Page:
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The Indian King Who Saved 1000 Polish Children in World War II

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Ravi loves writing within the cusp of relationships, history, and the bizarre, where boundaries are blurred and possibilities are immense.

Maharaja Digvijaysinhji Ranjitsinhji Jadeja is called the ‘Indian Oskar Schindler’ for his selfless act of saving 1,000 Polish children during WWII.

Maharaja Digvijaysinhji Ranjitsinhji Jadeja is called the ‘Indian Oskar Schindler’ for his selfless act of saving 1,000 Polish children during WWII.

A Little-Known Act of Kindness

“It was our little Poland in India. We will be forever grateful, says Wieslaw Stypula, an 88-year-old Polish survivor of World War II, fondly remembering his time in India where, as an orphan, he was able to have a proper childhood after fleeing from war-torn Poland.

In contrast, when we talk about World War II, usually only heart-wrenching episodes of destruction, barbarity, and suffering come to mind. Yes, the fact that it was a cruel war cannot be overstated. But in the midst of all the devastation, there were small, little acts of kindness that changed people’s lives and are still remembered more than 75 years after the war.

And one such act of kindness unfolded in 1942 in India, which brought two communities, Indians and Jews, together to witness a hidden, unknown chapter in history that was lovingly called the ‘Little Poland in India.’

It all started with an Indian man named Maharaja Digvijaysinhji Ranjitsinhji Jadeja, also known as ‘Jam Sahib,’ who helped save the lives of 1,000 Polish children looking for refuge after fleeing Poland.

As the children disembarked from the ship and reached the Maharaja’s Nawanagar City (currently part of Gujarat state, India), he welcomed them with open arms and simply said.

“Do not consider yourself orphans. I am the father of all the people of Nawanagar, so also yours.”

World War 2 devastated Poland, leaving thousands of children orphaned within the country.

World War 2 devastated Poland, leaving thousands of children orphaned within the country.

The Story of Maharaja Digvijaysinhji Ranjitsinhji Jadeja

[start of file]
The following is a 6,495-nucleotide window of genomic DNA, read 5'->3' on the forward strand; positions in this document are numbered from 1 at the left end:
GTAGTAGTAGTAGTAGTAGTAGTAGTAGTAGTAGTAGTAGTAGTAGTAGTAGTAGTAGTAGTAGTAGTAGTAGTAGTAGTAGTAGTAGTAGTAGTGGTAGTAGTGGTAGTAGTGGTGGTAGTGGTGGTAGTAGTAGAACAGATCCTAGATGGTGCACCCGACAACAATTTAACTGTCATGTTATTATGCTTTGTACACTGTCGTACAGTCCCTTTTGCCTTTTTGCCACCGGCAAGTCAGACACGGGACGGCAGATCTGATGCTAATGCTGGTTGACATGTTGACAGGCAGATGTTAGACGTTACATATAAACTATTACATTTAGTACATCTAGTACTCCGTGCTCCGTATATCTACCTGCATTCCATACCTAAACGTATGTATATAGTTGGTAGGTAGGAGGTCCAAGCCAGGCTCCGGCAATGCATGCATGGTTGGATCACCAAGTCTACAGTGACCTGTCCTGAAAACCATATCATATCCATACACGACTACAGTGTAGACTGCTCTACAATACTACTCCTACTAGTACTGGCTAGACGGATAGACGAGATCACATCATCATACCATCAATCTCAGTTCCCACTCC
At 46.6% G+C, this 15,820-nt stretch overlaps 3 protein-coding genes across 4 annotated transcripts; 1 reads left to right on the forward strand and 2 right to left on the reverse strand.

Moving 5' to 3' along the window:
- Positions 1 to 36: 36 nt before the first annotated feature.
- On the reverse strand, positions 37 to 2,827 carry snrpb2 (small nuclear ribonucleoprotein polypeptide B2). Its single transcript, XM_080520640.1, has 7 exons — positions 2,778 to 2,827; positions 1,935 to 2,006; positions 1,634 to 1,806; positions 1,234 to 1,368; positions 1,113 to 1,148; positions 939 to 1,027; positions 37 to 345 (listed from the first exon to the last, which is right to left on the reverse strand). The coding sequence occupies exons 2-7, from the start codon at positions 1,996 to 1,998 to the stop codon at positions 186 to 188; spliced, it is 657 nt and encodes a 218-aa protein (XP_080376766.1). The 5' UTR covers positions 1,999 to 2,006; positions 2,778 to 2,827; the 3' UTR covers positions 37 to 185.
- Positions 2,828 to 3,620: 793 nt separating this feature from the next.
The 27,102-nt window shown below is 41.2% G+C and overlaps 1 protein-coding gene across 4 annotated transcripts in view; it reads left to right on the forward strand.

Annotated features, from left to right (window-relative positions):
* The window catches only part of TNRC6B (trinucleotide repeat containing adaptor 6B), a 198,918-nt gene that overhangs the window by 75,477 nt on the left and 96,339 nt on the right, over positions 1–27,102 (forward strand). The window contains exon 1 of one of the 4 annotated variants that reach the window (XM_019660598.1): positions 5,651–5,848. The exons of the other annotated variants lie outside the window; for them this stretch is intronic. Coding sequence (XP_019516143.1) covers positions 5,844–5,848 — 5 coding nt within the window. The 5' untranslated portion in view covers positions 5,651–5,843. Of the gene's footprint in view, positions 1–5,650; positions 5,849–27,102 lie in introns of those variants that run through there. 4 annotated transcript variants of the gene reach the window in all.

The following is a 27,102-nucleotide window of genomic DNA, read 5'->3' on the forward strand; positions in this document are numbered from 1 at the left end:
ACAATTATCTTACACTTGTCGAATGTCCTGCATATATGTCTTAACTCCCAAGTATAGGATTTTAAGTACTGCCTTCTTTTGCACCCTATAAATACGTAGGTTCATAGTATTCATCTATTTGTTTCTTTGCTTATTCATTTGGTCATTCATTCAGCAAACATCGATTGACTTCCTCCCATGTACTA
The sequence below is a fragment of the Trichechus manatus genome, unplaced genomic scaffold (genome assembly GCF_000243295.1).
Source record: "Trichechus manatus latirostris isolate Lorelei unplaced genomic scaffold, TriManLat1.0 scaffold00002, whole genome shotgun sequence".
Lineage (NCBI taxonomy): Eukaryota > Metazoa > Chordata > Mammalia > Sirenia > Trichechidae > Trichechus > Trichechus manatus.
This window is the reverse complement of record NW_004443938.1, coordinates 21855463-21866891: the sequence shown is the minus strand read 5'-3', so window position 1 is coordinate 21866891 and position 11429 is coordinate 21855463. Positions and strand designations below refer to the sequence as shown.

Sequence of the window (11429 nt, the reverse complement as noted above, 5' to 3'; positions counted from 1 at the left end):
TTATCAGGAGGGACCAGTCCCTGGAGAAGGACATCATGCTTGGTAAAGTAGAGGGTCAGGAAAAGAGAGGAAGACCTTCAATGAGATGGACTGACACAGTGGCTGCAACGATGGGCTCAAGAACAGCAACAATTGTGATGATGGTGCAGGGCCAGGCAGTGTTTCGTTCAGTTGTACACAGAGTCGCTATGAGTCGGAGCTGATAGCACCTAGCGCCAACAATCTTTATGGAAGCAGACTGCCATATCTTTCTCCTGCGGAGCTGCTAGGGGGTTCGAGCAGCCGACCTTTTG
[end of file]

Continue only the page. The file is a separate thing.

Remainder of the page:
Not many realize that Poland is one of those unfortunate countries that was invaded by the cruel regimes of both Nazi Germany and the Soviet Union during World War II. The dual invasion was part of the Molotov-Ribbentrop Pact signed between the two powers to partition Poland.

Sixteen days after Hitler attacked the western border, the Red Army launched an eastern offensive. The combined attack devastated the country, leaving thousands of children orphaned. These orphans were then forcefully relocated to miserable orphanages within the Soviet Union where many died of illness, malnutrition, and starvation.

It was under these circumstances that amnesty was finally offered by the Soviets in 1941, allowing the orphans to travel to other countries to seek refuge. As the ships carrying the orphaned children left the Soviet Union, they were denied entry in most of the ports while sailing through Iran to Bombay (Mumbai). Times were bad and no country wanted to take responsibility.

As the ship entered Mumbai, the plight of the children reached the ears of Maharaja Digvijaysinhji Ranjitsinhji Jadeja, the king of the princely state of Nawanagar. The British in India were not interested in taking the children but the Maharaja intervened and volunteered to provide the children with a home in his town, against British will.

The kind ruler then proceeded to use his own personal money to build the Balachadi camp for the children about 25 km (15 miles) from the city of Jamnagar. The camp had more than 60 buildings, including a chapel, laundry rooms, a stage to hold Polish cultural programmes, a community center to hold Saturday evening dances for growing adults, and sports grounds.

The children were provided with food, clothing, and medical care. A special library was set up with Polish books so that they could keep in touch with their culture. The King even brought cooks from Goa so that ‘similar’ Polish food could be provided to them.